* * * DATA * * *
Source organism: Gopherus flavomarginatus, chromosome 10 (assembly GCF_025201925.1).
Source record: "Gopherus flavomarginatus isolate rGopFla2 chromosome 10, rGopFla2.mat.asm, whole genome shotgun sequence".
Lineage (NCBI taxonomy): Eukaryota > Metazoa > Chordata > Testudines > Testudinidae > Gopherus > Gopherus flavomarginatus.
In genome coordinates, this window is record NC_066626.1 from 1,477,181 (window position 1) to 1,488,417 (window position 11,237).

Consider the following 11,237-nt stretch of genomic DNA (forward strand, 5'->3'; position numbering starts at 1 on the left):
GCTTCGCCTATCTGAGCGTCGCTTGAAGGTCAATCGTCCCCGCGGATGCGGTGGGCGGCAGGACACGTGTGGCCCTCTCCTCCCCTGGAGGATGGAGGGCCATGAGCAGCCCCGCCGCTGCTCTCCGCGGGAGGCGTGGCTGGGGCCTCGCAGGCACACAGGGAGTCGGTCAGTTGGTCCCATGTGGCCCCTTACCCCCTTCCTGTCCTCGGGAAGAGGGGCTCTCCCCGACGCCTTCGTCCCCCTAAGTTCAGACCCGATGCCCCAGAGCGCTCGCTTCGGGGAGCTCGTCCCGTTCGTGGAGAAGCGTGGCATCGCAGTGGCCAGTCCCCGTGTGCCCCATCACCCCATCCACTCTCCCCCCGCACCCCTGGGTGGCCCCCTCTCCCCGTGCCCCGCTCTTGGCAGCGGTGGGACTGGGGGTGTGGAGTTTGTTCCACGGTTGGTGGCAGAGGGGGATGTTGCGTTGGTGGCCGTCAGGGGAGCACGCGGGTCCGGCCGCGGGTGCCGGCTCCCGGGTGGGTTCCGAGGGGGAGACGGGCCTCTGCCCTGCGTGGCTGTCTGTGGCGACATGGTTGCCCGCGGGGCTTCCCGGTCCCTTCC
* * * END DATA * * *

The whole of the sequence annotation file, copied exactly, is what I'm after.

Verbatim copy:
Source organism: Gopherus flavomarginatus, chromosome 10 (assembly GCF_025201925.1).
Source record: "Gopherus flavomarginatus isolate rGopFla2 chromosome 10, rGopFla2.mat.asm, whole genome shotgun sequence".
Lineage (NCBI taxonomy): Eukaryota > Metazoa > Chordata > Testudines > Testudinidae > Gopherus > Gopherus flavomarginatus.
In genome coordinates, this window is record NC_066626.1 from 1,477,181 (window position 1) to 1,488,417 (window position 11,237).

Consider the following 11,237-nt stretch of genomic DNA (forward strand, 5'->3'; position numbering starts at 1 on the left):
GCTTCGCCTATCTGAGCGTCGCTTGAAGGTCAATCGTCCCCGCGGATGCGGTGGGCGGCAGGACACGTGTGGCCCTCTCCTCCCCTGGAGGATGGAGGGCCATGAGCAGCCCCGCCGCTGCTCTCCGCGGGAGGCGTGGCTGGGGCCTCGCAGGCACACAGGGAGTCGGTCAGTTGGTCCCATGTGGCCCCTTACCCCCTTCCTGTCCTCGGGAAGAGGGGCTCTCCCCGACGCCTTCGTCCCCCTAAGTTCAGACCCGATGCCCCAGAGCGCTCGCTTCGGGGAGCTCGTCCCGTTCGTGGAGAAGCGTGGCATCGCAGTGGCCAGTCCCCGTGTGCCCCATCACCCCATCCACTCTCCCCCCGCACCCCTGGGTGGCCCCCTCTCCCCGTGCCCCGCTCTTGGCAGCGGTGGGACTGGGGGTGTGGAGTTTGTTCCACGGTTGGTGGCAGAGGGGGATGTTGCGTTGGTGGCCGTCAGGGGAGCACGCGGGTCCGGCCGCGGGTGCCGGCTCCCGGGTGGGTTCCGAGGGGGAGACGGGCCTCTGCCCTGCGTGGCTGTCTGTGGCGACATGGTTGCCCGCGGGGCTTCCCGGTCCCTTCC